mercury in RhoGam
Mercury in Plasma-Derived Products
[<A HREF="http://www.fda.gov/cber/vaccine/thimerosal.htm">Thimerosal in
This is the second update of the original posting. The Ortho-Clinical
Diagnostics product, Rho (D) Immune Globulin (Human), RhoGAM, was
as containing 9 milligrams of mercury in each dose. The first update
that the correct amount is 9 micrograms. In this second update additional
information is included regarding different doses of RhoGAM, and the mercury
content of other Rho (D) Immune Globulin products is described.
The EPA has recently raised concerns regarding mercury exposure. These
concerns have been in the context of chronic exposure to methyl mercury in
amounts. In contrast, plasma-derived products (except anti-venoms) containing
ethyl mercury are usually given as one or two injections. Furthermore, the
ethyl mercury content of these products is in the form of a preservative,
thimerosal, which breaks down to form ethyl mercury in microgram amounts.
In the past, products made in multiple-use vials, e.g. Immune Globulin
(Human), used for Hepatitis A prophylaxis, contained a preservative, such
mercury-containing thimerosal, to avoid contamination. These were older
products and most of them have been discontinued.
Rho (D) Immune Globulin (Human) products are as follows:
RhoGAM, Ortho Clinical Diagnostics
RhoGAM [licensed 1968]
On April 16, 2001, Ortho Diagnostics was approved by FDA to produce RhoGAM
without thimerosal, and at that time, Ortho agreed to distribute only
thimerosal-free product to the US market. The product has a 2-year dating
that material released before April 16, 2001 may still be on the market. The
package insert for RhoGAM containing thimerosal (i.e., for those lots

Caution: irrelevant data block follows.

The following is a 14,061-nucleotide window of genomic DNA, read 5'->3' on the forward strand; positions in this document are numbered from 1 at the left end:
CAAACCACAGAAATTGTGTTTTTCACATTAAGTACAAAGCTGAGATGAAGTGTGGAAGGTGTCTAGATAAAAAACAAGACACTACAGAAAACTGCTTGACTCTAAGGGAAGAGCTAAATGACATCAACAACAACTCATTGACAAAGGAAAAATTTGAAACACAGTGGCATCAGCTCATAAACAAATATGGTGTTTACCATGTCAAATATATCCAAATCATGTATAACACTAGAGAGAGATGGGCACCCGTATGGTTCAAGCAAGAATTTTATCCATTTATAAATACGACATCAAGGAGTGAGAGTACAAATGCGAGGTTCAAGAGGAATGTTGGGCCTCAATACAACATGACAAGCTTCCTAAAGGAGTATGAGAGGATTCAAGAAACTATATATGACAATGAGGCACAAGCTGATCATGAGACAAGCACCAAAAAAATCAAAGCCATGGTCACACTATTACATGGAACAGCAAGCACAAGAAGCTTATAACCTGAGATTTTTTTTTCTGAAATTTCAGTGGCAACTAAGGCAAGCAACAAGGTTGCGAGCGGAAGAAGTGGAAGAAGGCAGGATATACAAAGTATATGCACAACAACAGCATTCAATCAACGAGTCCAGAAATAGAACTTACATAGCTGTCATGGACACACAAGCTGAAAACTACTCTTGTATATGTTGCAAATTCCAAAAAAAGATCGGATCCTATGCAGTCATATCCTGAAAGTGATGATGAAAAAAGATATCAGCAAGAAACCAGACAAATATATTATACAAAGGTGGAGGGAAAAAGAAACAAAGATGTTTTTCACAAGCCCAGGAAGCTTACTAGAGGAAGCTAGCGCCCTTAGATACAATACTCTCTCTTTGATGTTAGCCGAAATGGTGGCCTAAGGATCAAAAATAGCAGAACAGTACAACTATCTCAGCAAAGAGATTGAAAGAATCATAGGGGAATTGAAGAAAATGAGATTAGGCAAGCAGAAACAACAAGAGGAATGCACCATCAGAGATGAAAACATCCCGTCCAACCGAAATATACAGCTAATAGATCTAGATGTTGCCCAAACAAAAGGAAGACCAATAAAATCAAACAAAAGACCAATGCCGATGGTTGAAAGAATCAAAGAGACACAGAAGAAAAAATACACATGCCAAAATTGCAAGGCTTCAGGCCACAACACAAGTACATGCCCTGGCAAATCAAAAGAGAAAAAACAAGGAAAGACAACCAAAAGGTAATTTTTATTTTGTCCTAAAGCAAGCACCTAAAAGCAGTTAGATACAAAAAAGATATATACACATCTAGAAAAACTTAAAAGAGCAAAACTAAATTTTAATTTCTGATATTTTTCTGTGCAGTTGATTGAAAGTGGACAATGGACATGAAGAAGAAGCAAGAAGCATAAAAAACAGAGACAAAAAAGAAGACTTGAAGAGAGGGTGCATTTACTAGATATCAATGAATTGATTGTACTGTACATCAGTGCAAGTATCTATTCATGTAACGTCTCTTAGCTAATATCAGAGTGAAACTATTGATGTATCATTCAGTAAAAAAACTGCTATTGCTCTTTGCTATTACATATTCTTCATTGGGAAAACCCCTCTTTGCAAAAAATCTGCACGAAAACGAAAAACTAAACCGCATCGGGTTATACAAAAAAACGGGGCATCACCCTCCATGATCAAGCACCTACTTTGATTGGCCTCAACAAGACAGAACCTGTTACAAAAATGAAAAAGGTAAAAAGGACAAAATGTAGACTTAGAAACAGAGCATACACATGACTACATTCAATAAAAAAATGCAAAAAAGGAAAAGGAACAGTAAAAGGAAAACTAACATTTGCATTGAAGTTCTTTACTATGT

prior to April 2001) does state that this product contains thimerosal.
However, there is no warning in the package insert related to thimerosal or
Regarding the total thimerosal content of the previously released RhoGAM, the
product was manufactured in two doses only: the standard dose of "300
micrograms" of anti-D, and the micro-dose of "50 micrograms" of anti-D. The
volume for both the standard dose and micro-dose products is typically
and 0.8 mL. Preservative-containing RhoGAM contains thimerosal at 0.003%, or
30 micrograms per milliliter. Thimerosal is about 50% ethyl mercury by
Hence, a patient receiving a dose of RhoGAM (0.7 ml on average) will have
received 10.5 microgram of ethyl mercury.
There are three indications for which an Rh-negative pregnant woman would
receive a significantly larger dose of RhoGAM: a fetal-maternal hemorrhage
in the pregnancy, a fetal-maternal hemorrhage greater than 15 ml of Rh+ red
cells, and an Rh+ transfusion. In the first case, a single 300 microgram
RhoGAM, is recommended at 12-week intervals. For the second two indications,
a procedure exists by which to determine the dose of RhoGAM required, based
the amount of Rho+ red cells in the maternal circulation: the Kleihauer-Betke
elution test (see the AABB Technical Manual, 13th ed., pp. 507-8.) The total
dose of mercury received can be calculated by multiplying the number of
syringes administered by 10.5 micrograms.
BayRho [licensed 1971]
The Bayer Corporation makes a Rho (D) Immune Globulin product (BayRho) which